In Los Angeles' crowded luxury spec home market, one developer is looking to cut through the noise by embracing the latest Hollywood trend: A dinosaur skeleton, now installed in the entry hall of a Beverly Hills mansion, which is coming on the market for $37.95 million.
Tim Ralston of MLR, the Portland, Ore.-based development company behind the mansion project, said he obtained the $1.5 million Allosaurus, which lived 155 million to 145 million years ago during the late Jurassic period, by partnering with a private collector. Mr. Ralston is hoping the dinosaur skeleton will help capture buyers' attention. "It seems like there is a desire among some of these high-end homeowners to have a distinctive visual feature as a focal point of the home", he said.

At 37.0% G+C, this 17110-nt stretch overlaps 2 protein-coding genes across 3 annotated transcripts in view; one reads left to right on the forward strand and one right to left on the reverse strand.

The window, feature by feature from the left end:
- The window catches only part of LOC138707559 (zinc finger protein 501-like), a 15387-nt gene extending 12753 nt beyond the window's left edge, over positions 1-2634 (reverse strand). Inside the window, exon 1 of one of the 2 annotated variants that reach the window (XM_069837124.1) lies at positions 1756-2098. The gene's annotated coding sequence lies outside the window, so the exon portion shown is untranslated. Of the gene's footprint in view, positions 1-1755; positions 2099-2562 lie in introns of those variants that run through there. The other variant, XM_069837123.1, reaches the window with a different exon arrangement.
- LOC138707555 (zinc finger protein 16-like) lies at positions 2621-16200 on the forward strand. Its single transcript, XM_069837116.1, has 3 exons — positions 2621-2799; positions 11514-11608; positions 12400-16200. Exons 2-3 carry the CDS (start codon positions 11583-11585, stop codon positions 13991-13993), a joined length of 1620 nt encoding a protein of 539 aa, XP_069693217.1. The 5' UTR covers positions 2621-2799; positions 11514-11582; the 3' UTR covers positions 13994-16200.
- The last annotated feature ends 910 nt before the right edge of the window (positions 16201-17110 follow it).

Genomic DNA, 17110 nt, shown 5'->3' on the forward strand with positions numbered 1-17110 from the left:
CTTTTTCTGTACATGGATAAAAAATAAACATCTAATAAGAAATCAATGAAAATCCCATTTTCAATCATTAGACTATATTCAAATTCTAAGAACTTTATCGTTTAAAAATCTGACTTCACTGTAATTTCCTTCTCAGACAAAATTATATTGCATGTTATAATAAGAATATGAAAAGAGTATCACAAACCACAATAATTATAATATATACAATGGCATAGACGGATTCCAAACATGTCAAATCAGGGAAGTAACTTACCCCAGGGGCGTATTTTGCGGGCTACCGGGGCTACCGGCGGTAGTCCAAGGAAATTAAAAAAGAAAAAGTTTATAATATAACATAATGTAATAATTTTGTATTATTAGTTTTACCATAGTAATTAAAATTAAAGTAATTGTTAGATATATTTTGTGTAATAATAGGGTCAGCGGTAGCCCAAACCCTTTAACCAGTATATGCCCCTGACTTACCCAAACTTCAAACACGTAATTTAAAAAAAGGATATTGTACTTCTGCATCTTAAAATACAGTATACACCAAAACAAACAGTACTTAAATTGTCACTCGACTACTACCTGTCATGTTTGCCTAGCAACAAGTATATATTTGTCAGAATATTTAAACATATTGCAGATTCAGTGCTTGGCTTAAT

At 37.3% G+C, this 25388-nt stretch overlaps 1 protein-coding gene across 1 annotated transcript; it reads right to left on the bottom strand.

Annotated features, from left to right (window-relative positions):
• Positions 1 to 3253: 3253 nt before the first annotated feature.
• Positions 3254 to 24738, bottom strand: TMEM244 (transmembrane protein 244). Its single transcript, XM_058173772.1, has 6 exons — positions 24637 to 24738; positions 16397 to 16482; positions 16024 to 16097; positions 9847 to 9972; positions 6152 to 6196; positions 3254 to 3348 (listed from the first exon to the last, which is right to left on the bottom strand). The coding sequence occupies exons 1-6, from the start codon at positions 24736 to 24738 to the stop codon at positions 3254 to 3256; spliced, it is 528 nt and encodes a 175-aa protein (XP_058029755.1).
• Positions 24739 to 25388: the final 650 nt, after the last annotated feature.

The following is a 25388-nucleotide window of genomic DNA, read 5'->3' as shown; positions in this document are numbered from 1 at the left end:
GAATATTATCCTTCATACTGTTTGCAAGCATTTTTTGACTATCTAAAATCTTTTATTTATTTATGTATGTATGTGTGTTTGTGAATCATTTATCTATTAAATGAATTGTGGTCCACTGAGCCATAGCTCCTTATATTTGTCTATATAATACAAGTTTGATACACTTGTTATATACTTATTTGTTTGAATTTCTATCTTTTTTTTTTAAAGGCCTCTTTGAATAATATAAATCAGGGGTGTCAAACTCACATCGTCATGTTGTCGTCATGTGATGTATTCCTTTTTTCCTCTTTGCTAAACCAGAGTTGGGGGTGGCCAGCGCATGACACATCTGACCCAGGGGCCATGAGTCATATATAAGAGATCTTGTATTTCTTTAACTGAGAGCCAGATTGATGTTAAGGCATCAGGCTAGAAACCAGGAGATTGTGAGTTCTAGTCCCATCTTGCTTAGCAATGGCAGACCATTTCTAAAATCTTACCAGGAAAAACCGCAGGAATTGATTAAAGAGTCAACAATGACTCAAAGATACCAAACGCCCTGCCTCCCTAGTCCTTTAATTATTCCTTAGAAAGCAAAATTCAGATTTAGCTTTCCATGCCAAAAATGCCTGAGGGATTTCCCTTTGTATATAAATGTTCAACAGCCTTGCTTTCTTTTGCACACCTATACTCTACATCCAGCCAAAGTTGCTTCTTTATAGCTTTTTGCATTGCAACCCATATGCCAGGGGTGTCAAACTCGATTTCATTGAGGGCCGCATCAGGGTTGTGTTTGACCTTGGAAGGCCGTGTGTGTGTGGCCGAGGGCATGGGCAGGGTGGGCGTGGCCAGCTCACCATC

The Allosaurus is not included in the sale, but is available separately, said Stefan Pommepuy of The Agency, one of the listing agents.
The roughly 12,500-square-foot, five-bedroom property has a slate of other amenities often seen at this price point. There is a wellness center with a sauna and steam room, a massive wine display room, a movie theater and a game room. Located at the top of a 1,000-foot-long driveway with panoramic views over the surrounding hills all the way to the ocean, the home also has 10,000 square feet of outdoor space.
Mr. Ralston said his company has five spec mansions, including this one, at various stages of construction in Beverly Hills and in Malibu. Faced with an oversupply of homes for sale, he said he has priced this home appropriately.
"I'm not starting at $50 million and waiting for a miracle," Mr. Ralston said. "Our goal is to come to market at a price that it will move."
Mr. Pommepuy is co-listing the property with Blair Chang of The Agency and Drew Fenton of Hilton & Hyland.
-- Katherine Clarke, Wall Street Journal
A 31,000-square-foot mansion by developer Donald Bolin of Bolin Development hit the market last week with an asking price of exactly $100 million.
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